Star Wars has quite a video game history. It’s a little mixed in terms of quality, but there’s no doubt that some great games have come out of the franchise. The newest entry to the series is Star Wars: The Force Unleashed. It’s largely been touted as a technical marvel, combining three physics engines: Euphoria, Havok, and Digital Molecular Matter. How does it come together? Find out below.
For reference, here’s my review standards:
|I’ll discuss four things that I find important in the medium of video games:
Story, which deals with the game’s story.
Presentation, which encompasses the game’s visuals, sound, and UI.
Gameplay, which will entail the mechanics of playing the game.
Technical, which is composed of the technical achievements and faults in the game.Finally, I’ll wrap up with my overall view of the game, and rate it based on three options:
Worth the purchase – I got my $60 worth, and really enjoyed the game. Might play it again down the line.
Worth a rental/bargain – The game was alright, but I probably wouldn’t play it again. I would’ve been OK with moving on halfway through the game.
Skip it – The game isn’t very enjoyable and not worth my money nor time.
The Force Unleashed takes place between episodes 3 and 4 in the Star Wars saga. It fits the gap rather well, filling in information on the last of the Jedi and the creation of the Rebel Alliance. You control Darth Vader’s secret protégé, known only as “The Apprentice” (leave your Donald Trump jokes at the door). Your mission is to eliminate the remaining Jedi to complete your Sith training, after which you will join Darth Vader in an attempt to overtake the Emperor.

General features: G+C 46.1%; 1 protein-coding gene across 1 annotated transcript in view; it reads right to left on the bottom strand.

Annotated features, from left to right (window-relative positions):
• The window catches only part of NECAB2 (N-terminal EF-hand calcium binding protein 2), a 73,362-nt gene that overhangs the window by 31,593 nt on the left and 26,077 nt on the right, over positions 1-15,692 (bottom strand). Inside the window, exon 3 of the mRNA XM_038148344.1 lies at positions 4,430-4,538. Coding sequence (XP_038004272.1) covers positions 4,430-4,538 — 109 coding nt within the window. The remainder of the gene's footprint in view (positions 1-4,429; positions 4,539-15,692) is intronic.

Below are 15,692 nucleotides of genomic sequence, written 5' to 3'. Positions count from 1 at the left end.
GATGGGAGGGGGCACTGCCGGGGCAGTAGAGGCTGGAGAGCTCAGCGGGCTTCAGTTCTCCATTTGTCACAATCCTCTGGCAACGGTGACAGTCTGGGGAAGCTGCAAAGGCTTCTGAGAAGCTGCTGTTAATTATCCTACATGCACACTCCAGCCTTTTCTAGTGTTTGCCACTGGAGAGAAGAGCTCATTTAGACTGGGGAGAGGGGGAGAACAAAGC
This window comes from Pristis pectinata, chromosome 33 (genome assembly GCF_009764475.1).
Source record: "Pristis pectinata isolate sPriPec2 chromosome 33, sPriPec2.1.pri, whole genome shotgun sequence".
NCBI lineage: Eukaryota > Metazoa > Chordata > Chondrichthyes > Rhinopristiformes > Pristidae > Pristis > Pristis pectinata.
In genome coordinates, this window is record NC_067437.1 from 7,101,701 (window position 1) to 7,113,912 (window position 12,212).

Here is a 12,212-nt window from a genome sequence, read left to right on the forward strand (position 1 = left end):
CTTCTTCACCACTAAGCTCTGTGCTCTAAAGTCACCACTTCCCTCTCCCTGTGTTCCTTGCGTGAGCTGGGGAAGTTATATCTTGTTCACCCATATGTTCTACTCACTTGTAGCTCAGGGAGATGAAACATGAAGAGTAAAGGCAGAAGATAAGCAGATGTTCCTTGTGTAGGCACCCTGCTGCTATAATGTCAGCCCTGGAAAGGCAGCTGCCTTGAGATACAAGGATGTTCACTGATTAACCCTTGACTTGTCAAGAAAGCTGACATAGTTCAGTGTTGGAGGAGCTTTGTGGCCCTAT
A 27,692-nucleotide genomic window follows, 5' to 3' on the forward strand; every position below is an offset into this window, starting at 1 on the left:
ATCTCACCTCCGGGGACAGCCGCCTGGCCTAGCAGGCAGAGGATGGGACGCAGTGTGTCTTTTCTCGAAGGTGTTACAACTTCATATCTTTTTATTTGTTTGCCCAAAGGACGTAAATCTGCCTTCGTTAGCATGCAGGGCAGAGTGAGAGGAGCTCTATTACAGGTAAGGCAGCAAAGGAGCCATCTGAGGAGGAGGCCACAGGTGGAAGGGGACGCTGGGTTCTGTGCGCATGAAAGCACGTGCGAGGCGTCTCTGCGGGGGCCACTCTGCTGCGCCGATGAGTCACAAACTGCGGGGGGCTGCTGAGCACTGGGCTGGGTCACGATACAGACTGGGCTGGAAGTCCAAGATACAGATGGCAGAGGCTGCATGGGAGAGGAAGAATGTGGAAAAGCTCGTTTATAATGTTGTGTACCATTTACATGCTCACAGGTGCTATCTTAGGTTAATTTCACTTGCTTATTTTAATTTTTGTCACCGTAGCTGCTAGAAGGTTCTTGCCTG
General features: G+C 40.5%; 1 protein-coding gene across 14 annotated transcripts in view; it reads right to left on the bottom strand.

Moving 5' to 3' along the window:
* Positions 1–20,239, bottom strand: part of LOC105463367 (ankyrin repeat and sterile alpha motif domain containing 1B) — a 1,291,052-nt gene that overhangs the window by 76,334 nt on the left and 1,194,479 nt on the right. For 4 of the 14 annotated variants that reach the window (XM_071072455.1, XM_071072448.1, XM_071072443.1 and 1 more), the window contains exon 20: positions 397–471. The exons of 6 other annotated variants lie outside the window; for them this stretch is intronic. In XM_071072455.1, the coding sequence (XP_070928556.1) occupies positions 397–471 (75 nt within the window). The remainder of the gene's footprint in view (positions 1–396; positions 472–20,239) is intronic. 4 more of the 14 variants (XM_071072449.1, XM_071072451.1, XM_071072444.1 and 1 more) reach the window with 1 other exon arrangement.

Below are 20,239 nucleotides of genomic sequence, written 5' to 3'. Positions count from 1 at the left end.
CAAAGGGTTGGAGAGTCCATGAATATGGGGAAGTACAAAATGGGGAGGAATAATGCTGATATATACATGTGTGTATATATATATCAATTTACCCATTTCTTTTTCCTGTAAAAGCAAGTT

The story actually surprised me – I really enjoyed it. It was as good a story as any of the prequel films – which, admittedly, isn’t spectacular, but is definitely entertaining. The lead struggles with the light side vs. dark side, as is expected. His development is a little disappointing, as it seems to be a bit transparent. That is, you aren’t aware that he is struggling within until he outright says that serving the dark side is horrible (after which he continues to serve Darth Vader). You don’t actually ever make any choices of your own until the very end – which seems lacking when compared to most games playing the ‘choose between good and evil’ card.
This game looks great. The character models are highly detailed and the environment is spectacular. The utilization of the three physics engines makes a real difference – the characters and environment react correctly to you actions and make the world come to life. As you move the enemies around, they stumble, catch themselves on the environment, and simply do more than just flop to their death. Havok does its usual work with objects, and digital molecular matter causes the various materials to bend and break as they should.
As for cons, the attack animations are a little stiff at times, and I quickly became annoyed of the action camera that randomly took control away from me to show how far I flung an enemy. Other than that, I can’t say anything else negative about the visuals.